Two exhibitions will grace the walls of Guild Hall in East Hampton from Saturday, October 26 through December 30: “Abstract Expressionism Revisited” and “Joyce Kubat, My People.”
“Abstract Expressionism Revisited: Selections from the Permanent Collection” is curated by guest Joan Marter, Ph.D. in the Moran and Woodhouse galleries.
The theme comes from the avant-garde movement of the 1950s. Jackson Pollock, Lee Krasner, Willem and Elaine de Kooning, and others, were active participants in a movement that created an artists’ colony of the area. In conjunction with the exhibit, a catalogue of color illustrations and an illuminating essay will be published to highlight the critical role these East End artists played in the movement.
Marter received her doctorate from the University of Delaware in 1974 and has since lent her expertise as an art critic, author of “Women of Abstract Expressionism,” co-editor of the Woman’s Art Journal, a distinguished professor of art history at Rutgers University, and other projects and works.
A reception will be held on Sunday, October 27, from 2 to 4 PM, following a gallery discussion from 1 to 2 PM. The exhibit is set to include works on paper, paintings, and sculpture, all to celebrate the abstract art of Guild Hall’s collection. Guests will be shown works that have been dormant from view in recent years, as well as some notable loans mixed in.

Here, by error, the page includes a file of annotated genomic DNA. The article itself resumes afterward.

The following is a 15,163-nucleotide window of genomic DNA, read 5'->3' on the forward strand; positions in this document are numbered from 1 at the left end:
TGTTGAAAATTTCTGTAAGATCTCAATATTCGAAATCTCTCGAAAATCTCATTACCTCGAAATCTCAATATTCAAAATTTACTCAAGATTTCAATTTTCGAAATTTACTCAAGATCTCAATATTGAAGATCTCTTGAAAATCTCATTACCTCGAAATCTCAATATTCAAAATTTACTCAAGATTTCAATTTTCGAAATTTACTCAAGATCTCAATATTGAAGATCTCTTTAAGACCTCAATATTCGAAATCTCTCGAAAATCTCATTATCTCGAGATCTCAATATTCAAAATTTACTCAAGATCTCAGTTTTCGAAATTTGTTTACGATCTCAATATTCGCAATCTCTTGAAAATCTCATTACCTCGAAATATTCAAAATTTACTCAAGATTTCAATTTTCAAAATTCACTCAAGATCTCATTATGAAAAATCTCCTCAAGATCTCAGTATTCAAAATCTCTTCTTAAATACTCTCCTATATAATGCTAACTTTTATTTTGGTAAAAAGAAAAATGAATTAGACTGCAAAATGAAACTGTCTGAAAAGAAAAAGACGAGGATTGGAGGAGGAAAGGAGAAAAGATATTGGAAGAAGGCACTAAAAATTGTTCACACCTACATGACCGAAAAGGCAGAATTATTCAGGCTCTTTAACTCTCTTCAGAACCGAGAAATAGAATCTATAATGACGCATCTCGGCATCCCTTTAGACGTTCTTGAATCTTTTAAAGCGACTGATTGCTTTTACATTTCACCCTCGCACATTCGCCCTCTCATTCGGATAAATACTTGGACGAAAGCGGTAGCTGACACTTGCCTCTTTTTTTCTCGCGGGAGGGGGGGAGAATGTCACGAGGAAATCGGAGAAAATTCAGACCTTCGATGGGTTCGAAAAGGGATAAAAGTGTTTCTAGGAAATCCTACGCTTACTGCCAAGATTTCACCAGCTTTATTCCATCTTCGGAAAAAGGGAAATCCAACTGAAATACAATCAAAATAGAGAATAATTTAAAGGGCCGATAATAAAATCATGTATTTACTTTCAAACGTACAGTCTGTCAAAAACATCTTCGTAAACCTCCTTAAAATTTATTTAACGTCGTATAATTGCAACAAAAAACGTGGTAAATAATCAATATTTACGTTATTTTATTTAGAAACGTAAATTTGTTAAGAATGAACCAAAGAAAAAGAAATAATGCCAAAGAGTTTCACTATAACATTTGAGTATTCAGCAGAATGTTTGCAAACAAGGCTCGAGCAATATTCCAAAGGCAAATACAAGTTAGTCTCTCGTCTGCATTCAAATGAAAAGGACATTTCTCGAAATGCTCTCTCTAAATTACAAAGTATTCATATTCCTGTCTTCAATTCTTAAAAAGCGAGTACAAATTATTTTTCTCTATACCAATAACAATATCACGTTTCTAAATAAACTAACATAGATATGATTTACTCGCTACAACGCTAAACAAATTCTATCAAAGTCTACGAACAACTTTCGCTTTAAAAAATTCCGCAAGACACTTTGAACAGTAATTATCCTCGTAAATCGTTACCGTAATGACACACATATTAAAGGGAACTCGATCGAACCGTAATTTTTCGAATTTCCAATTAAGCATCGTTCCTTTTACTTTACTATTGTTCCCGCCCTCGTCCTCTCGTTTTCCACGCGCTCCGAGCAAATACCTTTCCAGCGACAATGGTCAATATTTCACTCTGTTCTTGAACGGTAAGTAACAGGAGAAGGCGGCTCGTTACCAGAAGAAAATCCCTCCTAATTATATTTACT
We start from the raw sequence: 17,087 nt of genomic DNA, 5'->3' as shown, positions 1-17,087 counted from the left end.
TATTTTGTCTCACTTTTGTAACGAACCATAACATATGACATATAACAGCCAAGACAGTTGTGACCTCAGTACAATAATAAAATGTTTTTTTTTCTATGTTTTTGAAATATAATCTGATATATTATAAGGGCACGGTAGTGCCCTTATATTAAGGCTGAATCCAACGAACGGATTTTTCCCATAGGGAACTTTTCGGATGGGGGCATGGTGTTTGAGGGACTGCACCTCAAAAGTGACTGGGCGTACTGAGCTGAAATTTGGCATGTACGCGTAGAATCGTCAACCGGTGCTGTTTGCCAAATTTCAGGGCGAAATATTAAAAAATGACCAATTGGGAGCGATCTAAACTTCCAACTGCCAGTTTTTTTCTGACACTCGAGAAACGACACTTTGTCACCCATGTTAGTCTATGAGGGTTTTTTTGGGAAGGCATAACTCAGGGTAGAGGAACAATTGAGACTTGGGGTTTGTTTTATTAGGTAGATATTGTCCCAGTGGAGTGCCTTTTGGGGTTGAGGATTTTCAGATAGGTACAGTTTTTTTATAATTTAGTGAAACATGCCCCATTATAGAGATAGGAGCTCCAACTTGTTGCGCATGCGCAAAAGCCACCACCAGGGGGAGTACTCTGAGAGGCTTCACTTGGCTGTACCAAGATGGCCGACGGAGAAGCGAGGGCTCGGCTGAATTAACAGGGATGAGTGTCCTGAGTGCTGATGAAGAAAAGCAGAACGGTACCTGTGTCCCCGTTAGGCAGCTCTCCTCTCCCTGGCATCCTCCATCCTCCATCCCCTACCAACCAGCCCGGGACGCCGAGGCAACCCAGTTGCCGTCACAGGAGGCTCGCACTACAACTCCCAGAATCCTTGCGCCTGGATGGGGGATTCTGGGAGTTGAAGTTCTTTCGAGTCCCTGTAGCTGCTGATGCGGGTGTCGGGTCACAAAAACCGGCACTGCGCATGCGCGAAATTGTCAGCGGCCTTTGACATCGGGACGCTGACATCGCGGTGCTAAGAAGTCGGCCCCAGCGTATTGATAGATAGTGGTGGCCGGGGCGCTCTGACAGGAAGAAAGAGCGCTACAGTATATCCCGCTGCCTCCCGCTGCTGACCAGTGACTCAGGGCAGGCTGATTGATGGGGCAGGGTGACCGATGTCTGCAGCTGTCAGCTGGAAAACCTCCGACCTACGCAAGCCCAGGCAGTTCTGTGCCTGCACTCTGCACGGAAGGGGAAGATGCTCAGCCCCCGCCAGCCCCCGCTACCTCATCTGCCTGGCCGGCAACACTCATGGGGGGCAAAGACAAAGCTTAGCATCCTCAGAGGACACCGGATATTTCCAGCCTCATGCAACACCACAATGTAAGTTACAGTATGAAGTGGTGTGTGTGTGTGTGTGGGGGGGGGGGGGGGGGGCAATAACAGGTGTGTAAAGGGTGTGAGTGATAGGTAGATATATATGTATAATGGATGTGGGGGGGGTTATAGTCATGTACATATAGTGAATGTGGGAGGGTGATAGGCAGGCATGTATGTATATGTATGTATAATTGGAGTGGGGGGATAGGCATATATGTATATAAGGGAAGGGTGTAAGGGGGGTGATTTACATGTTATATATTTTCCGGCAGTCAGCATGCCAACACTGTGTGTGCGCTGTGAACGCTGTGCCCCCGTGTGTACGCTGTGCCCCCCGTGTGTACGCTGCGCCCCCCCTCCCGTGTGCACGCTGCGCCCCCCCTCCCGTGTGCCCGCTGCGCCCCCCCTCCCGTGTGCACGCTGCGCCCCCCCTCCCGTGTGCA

In Guild Hall’s Spiga Gallery, curatorial assistant Casey Dalene organized “Joyce Kubat: My People.” A members’ reception will take place Sunday, October 27, from 2 to 4 PM with a gallery talk on November 16 at 2 PM.
Kubat received top honors at the 79th Artist Members Exhibition in 2017, carefully selected by guest awards juror Ruba Katrib, who curated the Sculpture Center and currently holds a position as curator at MoMA PS1. In her current exhibit, Kubat displays works that have been in development since 2002. Psychological figurative works with pastels on damp paper create works of velvet pigments, pink inks with a fleshy transparency, all to elicit an emotional connection to human anatomy.
“The figure has always been my focus, and over the years, it’s become a psychological focus, a not-always-easy-to-view focus. Art with only surface excitement seems empty. For me, it has to have a serious and profound underpinning, always poignant, often humorous, relating in some way to the universal humanity common to all of us,” Kubat said.
Guild Hall is located at 158 Main Street in East Hampton. Learn more at www.guildhall.org.